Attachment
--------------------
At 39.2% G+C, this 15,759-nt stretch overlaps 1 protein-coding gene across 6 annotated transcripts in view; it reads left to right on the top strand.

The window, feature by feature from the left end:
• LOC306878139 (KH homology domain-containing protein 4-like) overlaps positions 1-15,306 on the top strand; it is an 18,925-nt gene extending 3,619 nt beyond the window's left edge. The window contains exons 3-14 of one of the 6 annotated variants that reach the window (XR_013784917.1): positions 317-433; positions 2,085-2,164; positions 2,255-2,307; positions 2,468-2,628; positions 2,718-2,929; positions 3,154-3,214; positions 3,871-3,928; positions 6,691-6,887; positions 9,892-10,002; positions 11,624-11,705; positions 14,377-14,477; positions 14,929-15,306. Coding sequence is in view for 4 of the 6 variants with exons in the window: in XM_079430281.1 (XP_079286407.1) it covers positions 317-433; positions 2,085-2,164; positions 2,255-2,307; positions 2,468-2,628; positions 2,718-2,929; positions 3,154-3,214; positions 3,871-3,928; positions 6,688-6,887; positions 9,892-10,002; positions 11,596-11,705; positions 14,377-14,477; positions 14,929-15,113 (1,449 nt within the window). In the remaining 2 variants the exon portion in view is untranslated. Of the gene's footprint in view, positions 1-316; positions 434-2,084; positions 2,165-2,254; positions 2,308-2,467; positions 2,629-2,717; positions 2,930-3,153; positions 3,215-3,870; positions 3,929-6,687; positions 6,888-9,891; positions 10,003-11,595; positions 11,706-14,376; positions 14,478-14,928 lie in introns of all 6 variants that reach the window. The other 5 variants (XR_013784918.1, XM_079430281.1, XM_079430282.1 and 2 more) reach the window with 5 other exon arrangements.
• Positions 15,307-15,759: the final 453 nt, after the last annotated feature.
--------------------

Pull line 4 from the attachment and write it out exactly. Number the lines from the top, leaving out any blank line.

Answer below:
• Positions 15,307-15,759: the final 453 nt, after the last annotated feature.